You’ve discussed wanting to include a more realistic, true-to-life portrayal of John Chapman (Johnny Appleseed) in Orchard after learning what lay beyond the commonly accepted myths of him. Michael Hirst (writer/producer of the Tudors series and writer for the film Elizabeth) shared in our 2010 interview his process of expressing the multi-dimensional humanity of historical figures, and how he ultimately found his Queen Elizabeth when he discovered the part of her that had not been portrayed, the unknown image of a young, vulnerable girl before the iconic queen all in white was painted with every previous portrait destroyed. He said, “I don’t choose subjects—they choose me.” A life-size portrait of Henry VIII taken from the set of Elizabeth resided in his office before he knew he would do The Tudors. In a similarly serendipitous vein, you came upon Nicholas Tournier’s work while writing Virgin Blue, his work fitting your story prior to your discovery of him. In your TED talk “Finding the Story Inside the Painting” you discuss the framework of what’s said in fact and what remains unsaid, our quest to fill in the answers/gap. Do you find that it is the historical fiction writer’s task to share their human interpretations of historical figures, attempting to use fiction to get closer to the unsaid, unspoken emotional/psychological truths—and, in the words of French New Wave cinematographer Robert Bresson, to “make visible what, without you, might perhaps never have been seen”?
Yes, exactly that—I couldn’t have said it better myself! I love using historical figures to “anchor” my books, but I always look for the gaps and silences or the curiosities in a biography, and see if I can fill those gaps or tease out those curiosities. I probably never would have written Girl with a Pearl Earring if we had known loads about Vermeer. But the very sparsity of biographical detail (including who any of the people in his paintings were) made him much more tempting.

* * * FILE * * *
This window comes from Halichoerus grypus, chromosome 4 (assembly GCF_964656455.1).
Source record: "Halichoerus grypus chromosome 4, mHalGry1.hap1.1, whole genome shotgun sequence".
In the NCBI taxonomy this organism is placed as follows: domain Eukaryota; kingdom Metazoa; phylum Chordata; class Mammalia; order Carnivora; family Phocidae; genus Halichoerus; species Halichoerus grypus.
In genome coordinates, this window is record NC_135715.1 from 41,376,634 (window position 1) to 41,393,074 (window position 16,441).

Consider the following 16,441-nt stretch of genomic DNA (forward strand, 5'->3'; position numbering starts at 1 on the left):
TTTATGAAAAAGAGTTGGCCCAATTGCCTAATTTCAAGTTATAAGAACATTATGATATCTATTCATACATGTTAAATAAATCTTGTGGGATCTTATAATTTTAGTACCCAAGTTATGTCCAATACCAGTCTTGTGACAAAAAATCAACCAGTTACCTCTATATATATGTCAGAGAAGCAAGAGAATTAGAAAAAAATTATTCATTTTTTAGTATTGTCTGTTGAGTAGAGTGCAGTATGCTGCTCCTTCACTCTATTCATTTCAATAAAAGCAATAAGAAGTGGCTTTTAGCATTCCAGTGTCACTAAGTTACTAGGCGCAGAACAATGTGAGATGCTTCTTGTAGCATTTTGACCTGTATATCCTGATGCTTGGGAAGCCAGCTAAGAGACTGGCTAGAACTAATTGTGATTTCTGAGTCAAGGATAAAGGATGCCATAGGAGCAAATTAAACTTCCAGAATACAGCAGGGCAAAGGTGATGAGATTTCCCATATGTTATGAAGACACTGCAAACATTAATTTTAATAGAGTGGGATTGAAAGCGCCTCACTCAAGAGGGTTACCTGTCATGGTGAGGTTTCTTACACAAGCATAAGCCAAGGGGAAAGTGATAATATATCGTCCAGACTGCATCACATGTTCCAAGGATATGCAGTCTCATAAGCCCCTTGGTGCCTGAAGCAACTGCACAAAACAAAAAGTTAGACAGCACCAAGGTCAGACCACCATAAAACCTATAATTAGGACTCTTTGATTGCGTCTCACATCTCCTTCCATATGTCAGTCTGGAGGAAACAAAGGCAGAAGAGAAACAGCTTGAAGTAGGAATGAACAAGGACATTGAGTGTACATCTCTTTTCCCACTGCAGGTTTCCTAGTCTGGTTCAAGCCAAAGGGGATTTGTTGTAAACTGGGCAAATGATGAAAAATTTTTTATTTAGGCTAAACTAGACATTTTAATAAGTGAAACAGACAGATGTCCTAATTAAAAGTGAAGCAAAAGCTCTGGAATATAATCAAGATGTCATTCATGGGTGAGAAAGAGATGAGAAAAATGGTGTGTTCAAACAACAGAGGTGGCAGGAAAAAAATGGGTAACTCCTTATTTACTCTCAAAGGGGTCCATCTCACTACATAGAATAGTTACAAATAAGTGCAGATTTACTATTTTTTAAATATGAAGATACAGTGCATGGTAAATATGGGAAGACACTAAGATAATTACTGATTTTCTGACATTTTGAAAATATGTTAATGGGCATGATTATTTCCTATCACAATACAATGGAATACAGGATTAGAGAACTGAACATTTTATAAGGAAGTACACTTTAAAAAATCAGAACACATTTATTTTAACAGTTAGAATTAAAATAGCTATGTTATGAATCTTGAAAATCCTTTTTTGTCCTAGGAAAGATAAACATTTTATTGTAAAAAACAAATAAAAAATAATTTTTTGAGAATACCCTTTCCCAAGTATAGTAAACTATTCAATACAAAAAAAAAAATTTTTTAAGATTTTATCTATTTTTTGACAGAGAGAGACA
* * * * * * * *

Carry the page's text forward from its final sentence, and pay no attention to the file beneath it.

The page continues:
As for Johnny Appleseed: well, his story of spreading the healthy joy of growing and eating apples always seemed a little too good to be true to me, even as a child. Though I was pleased to hear that he did indeed go barefoot and wear a tin pot for a hat, I also loved the fact that he was quite a shrewd businessman, anticipating where settlers would go next and being there to sell them apple trees. He was also a Swedenborgian, one of life’s strange religious sects, and he plowed his profits back into spreading the word. Best of all, the trees he sold usually produced sour apples only good for making alcohol. He wasn’t spreading healthy eating, he was giving people the means to get drunk so they could get through their hard-scrabble lives. The truth is always more interesting than the myth!
Join us at The Write Place at the Write Time (www.thewriteplaceatthewritetime.org) for our spring-summer anniversary issue due out May 22nd to read the full interview!